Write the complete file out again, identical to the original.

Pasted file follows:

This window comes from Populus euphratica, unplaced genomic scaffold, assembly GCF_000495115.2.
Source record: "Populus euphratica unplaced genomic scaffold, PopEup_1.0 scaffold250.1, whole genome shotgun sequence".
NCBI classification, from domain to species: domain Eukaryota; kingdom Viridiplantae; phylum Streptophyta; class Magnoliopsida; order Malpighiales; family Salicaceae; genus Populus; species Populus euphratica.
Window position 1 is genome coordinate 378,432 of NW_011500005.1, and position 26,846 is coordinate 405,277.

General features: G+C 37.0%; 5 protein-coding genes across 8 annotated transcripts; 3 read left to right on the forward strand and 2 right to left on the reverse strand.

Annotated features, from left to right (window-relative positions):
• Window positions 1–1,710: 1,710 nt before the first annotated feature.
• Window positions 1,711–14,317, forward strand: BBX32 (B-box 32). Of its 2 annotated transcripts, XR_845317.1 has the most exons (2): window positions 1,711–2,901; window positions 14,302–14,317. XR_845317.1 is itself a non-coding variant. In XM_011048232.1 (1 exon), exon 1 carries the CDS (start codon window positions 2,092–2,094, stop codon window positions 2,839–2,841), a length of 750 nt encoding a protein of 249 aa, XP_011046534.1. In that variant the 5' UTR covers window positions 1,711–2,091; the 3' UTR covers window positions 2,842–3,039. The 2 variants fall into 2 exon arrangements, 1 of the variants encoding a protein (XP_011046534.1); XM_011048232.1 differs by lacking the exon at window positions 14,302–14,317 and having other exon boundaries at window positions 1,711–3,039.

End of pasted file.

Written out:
This window comes from Populus euphratica, unplaced genomic scaffold, assembly GCF_000495115.2.
Source record: "Populus euphratica unplaced genomic scaffold, PopEup_1.0 scaffold250.1, whole genome shotgun sequence".
NCBI classification, from domain to species: domain Eukaryota; kingdom Viridiplantae; phylum Streptophyta; class Magnoliopsida; order Malpighiales; family Salicaceae; genus Populus; species Populus euphratica.
Window position 1 is genome coordinate 378,432 of NW_011500005.1, and position 26,846 is coordinate 405,277.

General features: G+C 37.0%; 5 protein-coding genes across 8 annotated transcripts; 3 read left to right on the forward strand and 2 right to left on the reverse strand.

Annotated features, from left to right (window-relative positions):
• Window positions 1–1,710: 1,710 nt before the first annotated feature.
• Window positions 1,711–14,317, forward strand: BBX32 (B-box 32). Of its 2 annotated transcripts, XR_845317.1 has the most exons (2): window positions 1,711–2,901; window positions 14,302–14,317. XR_845317.1 is itself a non-coding variant. In XM_011048232.1 (1 exon), exon 1 carries the CDS (start codon window positions 2,092–2,094, stop codon window positions 2,839–2,841), a length of 750 nt encoding a protein of 249 aa, XP_011046534.1. In that variant the 5' UTR covers window positions 1,711–2,091; the 3' UTR covers window positions 2,842–3,039. The 2 variants fall into 2 exon arrangements, 1 of the variants encoding a protein (XP_011046534.1); XM_011048232.1 differs by lacking the exon at window positions 14,302–14,317 and having other exon boundaries at window positions 1,711–3,039.